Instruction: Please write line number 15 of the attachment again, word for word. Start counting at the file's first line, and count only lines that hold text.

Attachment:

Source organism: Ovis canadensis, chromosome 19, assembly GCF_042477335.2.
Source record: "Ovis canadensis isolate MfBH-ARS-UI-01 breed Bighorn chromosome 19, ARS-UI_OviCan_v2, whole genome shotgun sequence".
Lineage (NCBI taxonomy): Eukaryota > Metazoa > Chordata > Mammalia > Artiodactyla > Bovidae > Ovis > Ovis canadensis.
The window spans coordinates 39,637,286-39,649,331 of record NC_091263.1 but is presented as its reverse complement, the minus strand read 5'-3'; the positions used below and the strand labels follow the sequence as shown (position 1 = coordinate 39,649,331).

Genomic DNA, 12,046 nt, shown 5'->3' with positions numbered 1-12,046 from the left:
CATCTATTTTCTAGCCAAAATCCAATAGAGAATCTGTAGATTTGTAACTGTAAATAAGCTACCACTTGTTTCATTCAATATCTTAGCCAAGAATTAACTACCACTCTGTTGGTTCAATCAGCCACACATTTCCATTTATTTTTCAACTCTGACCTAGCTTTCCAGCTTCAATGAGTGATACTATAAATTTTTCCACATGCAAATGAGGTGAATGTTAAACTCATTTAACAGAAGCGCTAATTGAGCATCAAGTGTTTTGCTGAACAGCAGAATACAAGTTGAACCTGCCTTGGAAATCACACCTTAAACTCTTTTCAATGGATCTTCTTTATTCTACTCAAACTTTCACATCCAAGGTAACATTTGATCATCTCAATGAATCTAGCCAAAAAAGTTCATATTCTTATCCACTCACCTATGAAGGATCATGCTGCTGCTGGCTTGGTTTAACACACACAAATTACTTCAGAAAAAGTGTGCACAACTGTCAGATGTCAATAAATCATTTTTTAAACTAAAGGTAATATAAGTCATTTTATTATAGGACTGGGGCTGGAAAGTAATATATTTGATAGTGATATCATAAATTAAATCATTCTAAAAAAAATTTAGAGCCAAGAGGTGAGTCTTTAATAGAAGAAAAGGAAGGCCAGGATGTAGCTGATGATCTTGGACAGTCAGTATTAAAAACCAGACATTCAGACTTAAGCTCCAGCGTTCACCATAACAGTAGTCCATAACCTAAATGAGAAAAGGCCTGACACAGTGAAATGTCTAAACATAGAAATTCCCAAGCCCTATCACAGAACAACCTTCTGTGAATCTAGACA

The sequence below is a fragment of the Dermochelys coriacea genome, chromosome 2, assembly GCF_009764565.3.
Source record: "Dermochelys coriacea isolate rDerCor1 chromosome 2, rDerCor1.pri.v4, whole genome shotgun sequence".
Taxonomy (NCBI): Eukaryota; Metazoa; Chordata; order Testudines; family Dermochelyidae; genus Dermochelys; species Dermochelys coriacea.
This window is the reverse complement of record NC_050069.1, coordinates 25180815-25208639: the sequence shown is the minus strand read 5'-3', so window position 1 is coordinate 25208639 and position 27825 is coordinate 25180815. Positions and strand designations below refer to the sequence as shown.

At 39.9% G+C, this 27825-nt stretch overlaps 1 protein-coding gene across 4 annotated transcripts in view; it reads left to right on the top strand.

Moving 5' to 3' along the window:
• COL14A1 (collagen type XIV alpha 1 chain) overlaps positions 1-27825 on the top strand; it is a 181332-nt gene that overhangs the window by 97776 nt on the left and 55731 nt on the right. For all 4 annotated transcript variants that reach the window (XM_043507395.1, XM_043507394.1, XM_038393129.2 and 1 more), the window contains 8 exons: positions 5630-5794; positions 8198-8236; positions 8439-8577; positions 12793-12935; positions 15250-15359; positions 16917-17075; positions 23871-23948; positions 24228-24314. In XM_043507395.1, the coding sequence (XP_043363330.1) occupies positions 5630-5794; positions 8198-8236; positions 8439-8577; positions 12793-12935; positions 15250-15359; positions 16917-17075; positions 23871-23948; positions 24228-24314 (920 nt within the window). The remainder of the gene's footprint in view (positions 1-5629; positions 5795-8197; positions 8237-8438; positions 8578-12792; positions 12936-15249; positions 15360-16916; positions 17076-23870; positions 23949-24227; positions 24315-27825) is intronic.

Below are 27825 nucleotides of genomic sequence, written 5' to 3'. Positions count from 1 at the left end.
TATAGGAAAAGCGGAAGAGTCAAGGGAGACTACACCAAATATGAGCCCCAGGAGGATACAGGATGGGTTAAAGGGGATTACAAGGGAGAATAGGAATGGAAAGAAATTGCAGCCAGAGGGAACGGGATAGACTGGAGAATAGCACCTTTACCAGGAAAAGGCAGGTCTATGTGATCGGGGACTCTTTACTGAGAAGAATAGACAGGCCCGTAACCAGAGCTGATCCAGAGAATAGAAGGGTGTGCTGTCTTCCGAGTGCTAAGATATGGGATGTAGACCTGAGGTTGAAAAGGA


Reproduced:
TATAGGAAAAGCGGAAGAGTCAAGGGAGACTACACCAAATATGAGCCCCAGGAGGATACAGGATGGGTTAAAGGGGATTACAAGGGAGAATAGGAATGGAAAGAAATTGCAGCCAGAGGGAACGGGATAGACTGGAGAATAGCACCTTTACCAGGAAAAGGCAGGTCTATGTGATCGGGGACTCTTTACTGAGAAGAATAGACAGGCCCGTAACCAGAGCTGATCCAGAGAATAGAAGGGTGTGCTGTCTTCCGAGTGCTAAGATATGGGATGTAGACCTGAGGTTGAAAAGGA